Blake J. Surina
Exercise Science Center
Fircrest, WA 98466
Grip Strength measurements are often used as indices of upper body strength. Locating valid and reliable standards created using the Jamar handgrip dynamometer have been hard to establish for a number of reasons 1) much of the early data was collected on a previous model of dynamometer which had a more radically curved handle, 2) there has been little research giving adequate representation for each sex throughout all age groups, and 3) scarce research has provided standards that allometrically scales the results of grip strength to account for variation in body dimension between subjects. The purpose of this paper is to provide a system of recording and reporting grip strengths to increase validity in classifying upper body strength, and provide a system of reporting physiological variables that will facilitate the creation of more meaningful standards.
1283 subjects between the age of 20 and 96 years old were used, (588 males, and 695 females) to create a set of standards for grip strength. Subject’s data was obtained from a fitness evaluation prior to joining a community health and fitness center. An effort was made to evaluate a minimum of 100 subjects for each ten-year age group, to provide a good representative sample for classification. (Table 1 and Table 2).
Subjects were weighed (Befour Model 6600) with a strain gauge scale to the nearest 0.1 pounds, and height was measured using a wall-mounted stadiometer (Seca Accu Hite) to the nearest ¼ inch. Forearm girth measurement were obtained with a Gulick tape at the maximum circumference of the right forearm. Grip strengths were obtained with a Jamar handgrip dynamometer on the second handle setting for all measurements. Subjects were seated on a padded plynth with the arm bent 90 degrees at the elbow, and were instructed to squeeze as forcefully as possible while keeping the dynamometer level. Right and left hands were alternated with three trails obtained for each hand. A minimum of a 30 second rest was taken between trials. The best reading from the three trials for each hand was recorded.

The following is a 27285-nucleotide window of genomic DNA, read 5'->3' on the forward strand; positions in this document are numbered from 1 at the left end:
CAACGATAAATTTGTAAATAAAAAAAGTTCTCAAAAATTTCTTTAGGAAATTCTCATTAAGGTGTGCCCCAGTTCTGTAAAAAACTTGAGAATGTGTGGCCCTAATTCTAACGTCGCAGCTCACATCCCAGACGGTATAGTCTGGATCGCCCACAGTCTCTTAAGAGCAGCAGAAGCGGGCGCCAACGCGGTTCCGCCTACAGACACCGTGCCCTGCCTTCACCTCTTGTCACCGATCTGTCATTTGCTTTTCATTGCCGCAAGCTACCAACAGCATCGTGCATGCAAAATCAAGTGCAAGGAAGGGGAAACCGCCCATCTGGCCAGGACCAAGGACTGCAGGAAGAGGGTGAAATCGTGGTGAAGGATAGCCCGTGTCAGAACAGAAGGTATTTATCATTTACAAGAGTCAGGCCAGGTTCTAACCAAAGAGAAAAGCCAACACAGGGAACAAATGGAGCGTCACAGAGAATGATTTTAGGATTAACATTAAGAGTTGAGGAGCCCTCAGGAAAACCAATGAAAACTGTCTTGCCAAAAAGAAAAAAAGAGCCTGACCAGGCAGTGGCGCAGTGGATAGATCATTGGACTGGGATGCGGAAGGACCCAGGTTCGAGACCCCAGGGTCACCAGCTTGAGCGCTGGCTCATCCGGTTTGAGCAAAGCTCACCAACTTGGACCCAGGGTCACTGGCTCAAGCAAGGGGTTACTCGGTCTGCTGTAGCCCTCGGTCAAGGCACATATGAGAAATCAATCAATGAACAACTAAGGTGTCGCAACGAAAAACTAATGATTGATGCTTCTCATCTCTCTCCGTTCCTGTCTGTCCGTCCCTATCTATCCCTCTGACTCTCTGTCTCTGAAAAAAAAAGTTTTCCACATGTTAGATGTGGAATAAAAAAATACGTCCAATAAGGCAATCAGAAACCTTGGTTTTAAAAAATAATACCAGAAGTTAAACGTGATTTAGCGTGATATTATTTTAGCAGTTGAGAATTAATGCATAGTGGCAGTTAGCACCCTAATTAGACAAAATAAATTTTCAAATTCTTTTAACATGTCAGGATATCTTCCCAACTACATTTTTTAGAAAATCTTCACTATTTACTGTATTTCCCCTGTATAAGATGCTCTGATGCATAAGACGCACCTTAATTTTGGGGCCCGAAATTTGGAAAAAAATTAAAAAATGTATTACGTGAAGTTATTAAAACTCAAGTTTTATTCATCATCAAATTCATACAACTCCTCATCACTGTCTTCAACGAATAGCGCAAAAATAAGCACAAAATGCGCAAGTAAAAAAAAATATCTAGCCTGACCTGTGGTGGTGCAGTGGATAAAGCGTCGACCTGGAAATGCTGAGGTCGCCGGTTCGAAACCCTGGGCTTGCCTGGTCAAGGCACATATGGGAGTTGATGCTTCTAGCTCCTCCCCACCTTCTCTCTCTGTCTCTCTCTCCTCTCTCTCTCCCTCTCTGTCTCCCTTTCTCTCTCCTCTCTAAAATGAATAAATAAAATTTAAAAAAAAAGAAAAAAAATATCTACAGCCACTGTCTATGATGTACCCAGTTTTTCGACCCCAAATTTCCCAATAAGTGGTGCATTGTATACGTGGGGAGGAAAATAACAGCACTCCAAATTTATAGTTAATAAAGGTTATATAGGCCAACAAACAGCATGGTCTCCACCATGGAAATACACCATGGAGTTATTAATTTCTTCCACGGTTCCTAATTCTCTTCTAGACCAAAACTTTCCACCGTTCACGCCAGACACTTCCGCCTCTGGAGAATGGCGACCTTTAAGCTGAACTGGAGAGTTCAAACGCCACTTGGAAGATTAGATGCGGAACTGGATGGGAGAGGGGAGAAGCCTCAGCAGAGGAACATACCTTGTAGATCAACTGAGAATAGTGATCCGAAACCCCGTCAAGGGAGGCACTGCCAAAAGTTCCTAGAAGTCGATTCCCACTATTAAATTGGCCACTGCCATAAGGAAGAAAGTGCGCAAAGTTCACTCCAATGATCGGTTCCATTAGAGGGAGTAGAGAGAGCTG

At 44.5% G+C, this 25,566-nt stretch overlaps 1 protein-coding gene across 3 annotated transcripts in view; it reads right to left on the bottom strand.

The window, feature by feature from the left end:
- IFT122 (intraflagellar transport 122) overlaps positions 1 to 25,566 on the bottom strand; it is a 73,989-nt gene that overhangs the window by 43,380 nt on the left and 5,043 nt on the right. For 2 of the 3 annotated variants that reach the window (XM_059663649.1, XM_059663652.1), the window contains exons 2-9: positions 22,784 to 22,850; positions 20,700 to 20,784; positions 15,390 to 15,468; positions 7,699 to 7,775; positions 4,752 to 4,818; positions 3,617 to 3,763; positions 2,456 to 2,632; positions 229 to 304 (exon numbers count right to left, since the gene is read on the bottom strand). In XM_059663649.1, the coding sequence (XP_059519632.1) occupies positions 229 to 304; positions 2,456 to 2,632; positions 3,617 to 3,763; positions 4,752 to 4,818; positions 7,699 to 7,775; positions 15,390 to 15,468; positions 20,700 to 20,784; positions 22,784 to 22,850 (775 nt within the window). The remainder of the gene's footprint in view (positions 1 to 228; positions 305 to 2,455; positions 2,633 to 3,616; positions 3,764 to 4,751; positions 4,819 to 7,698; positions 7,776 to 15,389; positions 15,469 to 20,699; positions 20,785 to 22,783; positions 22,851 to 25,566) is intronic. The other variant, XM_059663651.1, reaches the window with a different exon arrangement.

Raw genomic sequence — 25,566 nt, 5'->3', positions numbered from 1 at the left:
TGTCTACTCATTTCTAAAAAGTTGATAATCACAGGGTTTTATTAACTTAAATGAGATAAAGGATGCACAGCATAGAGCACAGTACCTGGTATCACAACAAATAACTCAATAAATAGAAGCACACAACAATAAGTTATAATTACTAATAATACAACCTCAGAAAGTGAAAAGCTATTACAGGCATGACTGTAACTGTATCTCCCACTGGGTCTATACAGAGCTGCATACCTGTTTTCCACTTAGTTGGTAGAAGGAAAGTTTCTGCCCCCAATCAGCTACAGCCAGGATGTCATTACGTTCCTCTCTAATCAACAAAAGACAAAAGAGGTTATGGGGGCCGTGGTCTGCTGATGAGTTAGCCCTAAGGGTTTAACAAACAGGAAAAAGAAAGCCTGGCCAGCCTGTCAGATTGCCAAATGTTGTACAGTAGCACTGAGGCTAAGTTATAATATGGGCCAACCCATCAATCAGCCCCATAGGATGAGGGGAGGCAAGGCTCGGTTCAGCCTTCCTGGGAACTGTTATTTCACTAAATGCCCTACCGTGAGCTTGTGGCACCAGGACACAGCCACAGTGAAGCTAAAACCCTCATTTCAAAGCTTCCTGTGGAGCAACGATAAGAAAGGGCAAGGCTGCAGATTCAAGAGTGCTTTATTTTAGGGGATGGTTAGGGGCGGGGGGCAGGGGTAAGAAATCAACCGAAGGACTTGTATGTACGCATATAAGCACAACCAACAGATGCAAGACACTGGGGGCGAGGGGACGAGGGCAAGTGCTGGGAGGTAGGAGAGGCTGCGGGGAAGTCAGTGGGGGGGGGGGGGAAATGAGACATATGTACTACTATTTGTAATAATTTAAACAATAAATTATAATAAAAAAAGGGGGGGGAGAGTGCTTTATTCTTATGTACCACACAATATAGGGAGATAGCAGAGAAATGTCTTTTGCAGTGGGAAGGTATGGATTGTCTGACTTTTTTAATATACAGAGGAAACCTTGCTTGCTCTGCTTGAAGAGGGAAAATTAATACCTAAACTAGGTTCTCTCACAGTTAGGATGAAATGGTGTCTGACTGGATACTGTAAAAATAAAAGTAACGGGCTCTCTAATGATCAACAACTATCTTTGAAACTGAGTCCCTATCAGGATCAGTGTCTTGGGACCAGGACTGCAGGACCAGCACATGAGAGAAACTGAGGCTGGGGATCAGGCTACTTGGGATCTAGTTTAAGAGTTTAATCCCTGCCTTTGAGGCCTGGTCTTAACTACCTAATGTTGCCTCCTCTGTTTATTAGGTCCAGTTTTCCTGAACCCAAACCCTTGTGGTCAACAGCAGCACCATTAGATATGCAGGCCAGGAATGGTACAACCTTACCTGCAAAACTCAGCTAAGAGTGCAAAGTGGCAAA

Table 1: Descriptive Statistics for Males
Mean grip strengths were computed with the standard deviations from each 10-year age group for both male and females. An attempt was made to gather 100 subjects in each age group, up to age 70. Beyond age 70, data for the females achieved 100 subjects, but fell short for males with only 66 males tested. Descriptive data on subjects over 80 were included, as this data is often difficult to obtain, and relatively rare in the literature.
Only first time evaluations were used to eliminate any learning effect, or training effect from the populations being tested. Each subject grip values were placed in categories of dominant versus non-dominant, rather than right and left grip values. The dynamometers were checked periodically for accuracy by placing a weight on the dynamometer while lying flat on a level surface. The grip strength results for the Male and Female study populations are shown in Table 3 and Table 4.
Forearm girths were also reported due to it’s recognized relationship to grip strength in predictive equations used by other investigators (Chimes 2006). In previous research we have found forearm girth to be an inferior variable to use in allometric scaling and classifying grip strength values for individuals of differing body dimensions.
Table 3: Descriptive Statistics for Males
Table 4: Descriptive Statistics for Females
Creating a Standard
Creating grip strength standards will rely on the standard deviation to create the categorical scoring. The mean values for each age group, broken down by sex, will correspond to the “Average” category. The “High” category will correspond to one standard deviation above the mean, and the “Fair” category will correspond to one standard deviation below the mean. Finally, the “Excellent” category will correspond will any a score greater than two standard deviations above the mean, and “Low” category will correspond to a score lower than two standard deviations from the mean. Table 5 and Table 6 show a proposed set of standards for Males and Females from ages 20 through age 80+.
Table 5: Standards for Grip Strength – Males
Table 6: Standards for Grip Strength – Females
Allometrically Scaling Grip Strength Standards
Common sense would tell us that generally strong individuals have strong grips, and weak individuals have weak grips. The question becomes how to we adjust for different sized individuals? Absolute grip strength values are the most common method of classifying strength in earlier research. By using absolute strength values, strength classifications become more advantageous to larger subjects.